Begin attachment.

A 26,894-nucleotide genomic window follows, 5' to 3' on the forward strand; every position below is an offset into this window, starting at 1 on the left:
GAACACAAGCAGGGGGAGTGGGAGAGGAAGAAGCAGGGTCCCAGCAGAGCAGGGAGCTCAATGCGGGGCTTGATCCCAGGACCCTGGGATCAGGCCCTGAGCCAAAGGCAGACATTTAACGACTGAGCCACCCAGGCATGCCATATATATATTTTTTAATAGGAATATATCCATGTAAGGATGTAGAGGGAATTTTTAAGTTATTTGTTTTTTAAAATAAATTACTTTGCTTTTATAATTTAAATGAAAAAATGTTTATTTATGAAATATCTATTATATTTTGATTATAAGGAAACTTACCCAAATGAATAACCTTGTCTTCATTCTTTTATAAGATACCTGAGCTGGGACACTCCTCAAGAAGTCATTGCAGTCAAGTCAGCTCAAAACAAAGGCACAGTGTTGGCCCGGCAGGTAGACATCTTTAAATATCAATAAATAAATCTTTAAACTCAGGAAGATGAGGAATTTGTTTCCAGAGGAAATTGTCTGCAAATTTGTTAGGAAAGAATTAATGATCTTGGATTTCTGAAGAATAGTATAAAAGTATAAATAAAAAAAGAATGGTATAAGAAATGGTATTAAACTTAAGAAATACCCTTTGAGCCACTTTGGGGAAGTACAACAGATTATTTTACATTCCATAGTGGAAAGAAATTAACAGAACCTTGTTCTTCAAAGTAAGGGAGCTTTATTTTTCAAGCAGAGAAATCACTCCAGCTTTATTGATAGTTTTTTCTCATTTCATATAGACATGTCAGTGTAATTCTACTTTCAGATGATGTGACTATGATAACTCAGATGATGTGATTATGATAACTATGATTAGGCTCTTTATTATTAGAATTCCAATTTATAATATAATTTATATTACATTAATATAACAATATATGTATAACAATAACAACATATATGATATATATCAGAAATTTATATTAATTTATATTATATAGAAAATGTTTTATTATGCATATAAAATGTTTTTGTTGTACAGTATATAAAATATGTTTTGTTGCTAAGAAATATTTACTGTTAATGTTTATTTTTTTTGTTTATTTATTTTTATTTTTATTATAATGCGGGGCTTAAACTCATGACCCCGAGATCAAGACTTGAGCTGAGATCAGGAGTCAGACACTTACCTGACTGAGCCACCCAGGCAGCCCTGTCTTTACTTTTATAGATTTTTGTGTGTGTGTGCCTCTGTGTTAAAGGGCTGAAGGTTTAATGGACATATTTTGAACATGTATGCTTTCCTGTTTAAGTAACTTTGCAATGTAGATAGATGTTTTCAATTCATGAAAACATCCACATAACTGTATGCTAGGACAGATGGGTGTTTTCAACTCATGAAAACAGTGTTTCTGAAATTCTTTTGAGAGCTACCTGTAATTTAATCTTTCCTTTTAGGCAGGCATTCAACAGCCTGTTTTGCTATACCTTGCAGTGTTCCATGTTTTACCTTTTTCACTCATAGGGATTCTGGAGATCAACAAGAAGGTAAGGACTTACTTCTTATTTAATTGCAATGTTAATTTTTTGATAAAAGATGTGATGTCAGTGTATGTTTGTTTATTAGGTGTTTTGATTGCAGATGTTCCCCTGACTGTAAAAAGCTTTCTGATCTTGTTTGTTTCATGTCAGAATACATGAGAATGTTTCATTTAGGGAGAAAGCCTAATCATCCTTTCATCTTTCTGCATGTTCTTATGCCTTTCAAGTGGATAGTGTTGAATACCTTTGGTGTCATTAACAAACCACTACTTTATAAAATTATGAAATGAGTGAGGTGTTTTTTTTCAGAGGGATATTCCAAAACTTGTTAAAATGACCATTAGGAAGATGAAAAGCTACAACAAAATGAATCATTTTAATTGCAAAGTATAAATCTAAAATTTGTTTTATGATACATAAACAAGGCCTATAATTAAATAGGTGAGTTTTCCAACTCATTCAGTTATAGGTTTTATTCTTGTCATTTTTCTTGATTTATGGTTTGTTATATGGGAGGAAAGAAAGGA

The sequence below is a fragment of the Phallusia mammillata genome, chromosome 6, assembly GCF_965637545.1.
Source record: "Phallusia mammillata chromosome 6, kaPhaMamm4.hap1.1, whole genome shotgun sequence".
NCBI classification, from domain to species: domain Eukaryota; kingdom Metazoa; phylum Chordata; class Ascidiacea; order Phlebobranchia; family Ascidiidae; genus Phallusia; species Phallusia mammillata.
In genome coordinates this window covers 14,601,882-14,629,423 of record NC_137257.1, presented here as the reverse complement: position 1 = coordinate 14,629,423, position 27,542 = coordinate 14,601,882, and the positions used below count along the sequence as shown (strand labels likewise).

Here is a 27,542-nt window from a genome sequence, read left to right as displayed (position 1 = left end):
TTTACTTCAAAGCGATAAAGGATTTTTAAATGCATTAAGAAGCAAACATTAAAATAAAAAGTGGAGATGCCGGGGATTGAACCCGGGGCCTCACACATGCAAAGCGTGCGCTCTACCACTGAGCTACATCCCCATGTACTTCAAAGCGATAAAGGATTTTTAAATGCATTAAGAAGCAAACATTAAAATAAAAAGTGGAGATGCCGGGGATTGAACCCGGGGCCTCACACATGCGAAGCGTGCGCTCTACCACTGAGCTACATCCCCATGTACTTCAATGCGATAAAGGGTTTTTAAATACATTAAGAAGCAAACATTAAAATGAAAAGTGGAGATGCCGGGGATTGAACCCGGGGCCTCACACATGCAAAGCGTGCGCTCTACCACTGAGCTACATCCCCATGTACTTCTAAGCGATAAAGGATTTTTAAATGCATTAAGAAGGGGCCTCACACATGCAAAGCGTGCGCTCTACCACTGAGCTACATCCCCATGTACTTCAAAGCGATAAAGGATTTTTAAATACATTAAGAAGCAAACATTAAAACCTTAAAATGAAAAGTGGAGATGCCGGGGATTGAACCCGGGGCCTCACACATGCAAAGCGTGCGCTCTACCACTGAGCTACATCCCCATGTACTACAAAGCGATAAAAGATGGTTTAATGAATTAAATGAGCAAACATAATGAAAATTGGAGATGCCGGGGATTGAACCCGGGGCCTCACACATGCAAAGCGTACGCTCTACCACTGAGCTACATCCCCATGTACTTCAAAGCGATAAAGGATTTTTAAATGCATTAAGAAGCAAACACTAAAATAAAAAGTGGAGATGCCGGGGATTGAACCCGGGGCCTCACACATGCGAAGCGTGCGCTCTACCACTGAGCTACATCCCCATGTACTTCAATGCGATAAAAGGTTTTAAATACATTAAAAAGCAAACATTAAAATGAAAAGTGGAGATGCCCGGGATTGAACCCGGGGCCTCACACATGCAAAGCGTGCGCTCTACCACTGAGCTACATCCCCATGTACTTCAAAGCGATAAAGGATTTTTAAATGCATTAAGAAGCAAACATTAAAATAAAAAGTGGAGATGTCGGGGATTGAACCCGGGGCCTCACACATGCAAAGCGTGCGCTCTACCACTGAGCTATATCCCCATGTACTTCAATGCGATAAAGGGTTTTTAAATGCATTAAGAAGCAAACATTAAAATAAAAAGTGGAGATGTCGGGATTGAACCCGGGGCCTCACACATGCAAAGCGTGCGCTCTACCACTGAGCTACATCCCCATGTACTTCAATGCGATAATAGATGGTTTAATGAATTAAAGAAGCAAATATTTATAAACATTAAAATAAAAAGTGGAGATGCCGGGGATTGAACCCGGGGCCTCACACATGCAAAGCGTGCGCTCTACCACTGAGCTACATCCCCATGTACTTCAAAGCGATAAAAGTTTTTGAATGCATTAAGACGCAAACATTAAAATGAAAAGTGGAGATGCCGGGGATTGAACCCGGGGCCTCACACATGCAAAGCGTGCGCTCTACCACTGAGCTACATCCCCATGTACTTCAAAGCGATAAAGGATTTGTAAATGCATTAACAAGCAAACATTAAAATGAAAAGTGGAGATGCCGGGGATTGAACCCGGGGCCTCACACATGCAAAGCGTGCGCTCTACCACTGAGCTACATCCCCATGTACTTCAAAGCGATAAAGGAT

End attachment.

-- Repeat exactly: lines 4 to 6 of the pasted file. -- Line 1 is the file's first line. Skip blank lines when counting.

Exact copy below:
Source record: "Phallusia mammillata chromosome 6, kaPhaMamm4.hap1.1, whole genome shotgun sequence".
NCBI classification, from domain to species: domain Eukaryota; kingdom Metazoa; phylum Chordata; class Ascidiacea; order Phlebobranchia; family Ascidiidae; genus Phallusia; species Phallusia mammillata.
In genome coordinates this window covers 14,601,882-14,629,423 of record NC_137257.1, presented here as the reverse complement: position 1 = coordinate 14,629,423, position 27,542 = coordinate 14,601,882, and the positions used below count along the sequence as shown (strand labels likewise).